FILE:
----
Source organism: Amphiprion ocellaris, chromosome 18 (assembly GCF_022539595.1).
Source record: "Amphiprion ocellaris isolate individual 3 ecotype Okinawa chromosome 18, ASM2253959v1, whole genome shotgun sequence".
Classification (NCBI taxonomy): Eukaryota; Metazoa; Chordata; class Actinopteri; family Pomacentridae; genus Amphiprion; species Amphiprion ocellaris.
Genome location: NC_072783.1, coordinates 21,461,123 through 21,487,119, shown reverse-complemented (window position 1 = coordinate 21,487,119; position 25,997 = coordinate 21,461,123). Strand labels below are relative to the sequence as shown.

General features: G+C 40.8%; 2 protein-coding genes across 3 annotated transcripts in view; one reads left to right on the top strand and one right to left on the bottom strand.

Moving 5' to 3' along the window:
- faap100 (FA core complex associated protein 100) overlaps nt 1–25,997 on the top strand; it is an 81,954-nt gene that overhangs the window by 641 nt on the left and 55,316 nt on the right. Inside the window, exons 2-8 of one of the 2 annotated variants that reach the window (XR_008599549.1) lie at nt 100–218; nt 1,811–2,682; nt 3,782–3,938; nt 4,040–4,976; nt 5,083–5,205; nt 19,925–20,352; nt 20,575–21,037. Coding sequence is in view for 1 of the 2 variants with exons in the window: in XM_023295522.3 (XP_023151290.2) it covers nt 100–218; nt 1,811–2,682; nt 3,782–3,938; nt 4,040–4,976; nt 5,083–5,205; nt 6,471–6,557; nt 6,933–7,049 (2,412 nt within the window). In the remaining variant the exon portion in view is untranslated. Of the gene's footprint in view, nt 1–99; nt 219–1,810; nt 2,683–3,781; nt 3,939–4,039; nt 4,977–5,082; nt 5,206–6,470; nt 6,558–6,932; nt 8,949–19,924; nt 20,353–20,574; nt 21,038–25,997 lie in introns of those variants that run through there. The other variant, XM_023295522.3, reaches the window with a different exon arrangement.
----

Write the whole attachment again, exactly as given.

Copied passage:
Source organism: Amphiprion ocellaris, chromosome 18 (assembly GCF_022539595.1).
Source record: "Amphiprion ocellaris isolate individual 3 ecotype Okinawa chromosome 18, ASM2253959v1, whole genome shotgun sequence".
Classification (NCBI taxonomy): Eukaryota; Metazoa; Chordata; class Actinopteri; family Pomacentridae; genus Amphiprion; species Amphiprion ocellaris.
Genome location: NC_072783.1, coordinates 21,461,123 through 21,487,119, shown reverse-complemented (window position 1 = coordinate 21,487,119; position 25,997 = coordinate 21,461,123). Strand labels below are relative to the sequence as shown.

General features: G+C 40.8%; 2 protein-coding genes across 3 annotated transcripts in view; one reads left to right on the top strand and one right to left on the bottom strand.

Moving 5' to 3' along the window:
- faap100 (FA core complex associated protein 100) overlaps nt 1–25,997 on the top strand; it is an 81,954-nt gene that overhangs the window by 641 nt on the left and 55,316 nt on the right. Inside the window, exons 2-8 of one of the 2 annotated variants that reach the window (XR_008599549.1) lie at nt 100–218; nt 1,811–2,682; nt 3,782–3,938; nt 4,040–4,976; nt 5,083–5,205; nt 19,925–20,352; nt 20,575–21,037. Coding sequence is in view for 1 of the 2 variants with exons in the window: in XM_023295522.3 (XP_023151290.2) it covers nt 100–218; nt 1,811–2,682; nt 3,782–3,938; nt 4,040–4,976; nt 5,083–5,205; nt 6,471–6,557; nt 6,933–7,049 (2,412 nt within the window). In the remaining variant the exon portion in view is untranslated. Of the gene's footprint in view, nt 1–99; nt 219–1,810; nt 2,683–3,781; nt 3,939–4,039; nt 4,977–5,082; nt 5,206–6,470; nt 6,558–6,932; nt 8,949–19,924; nt 20,353–20,574; nt 21,038–25,997 lie in introns of those variants that run through there. The other variant, XM_023295522.3, reaches the window with a different exon arrangement.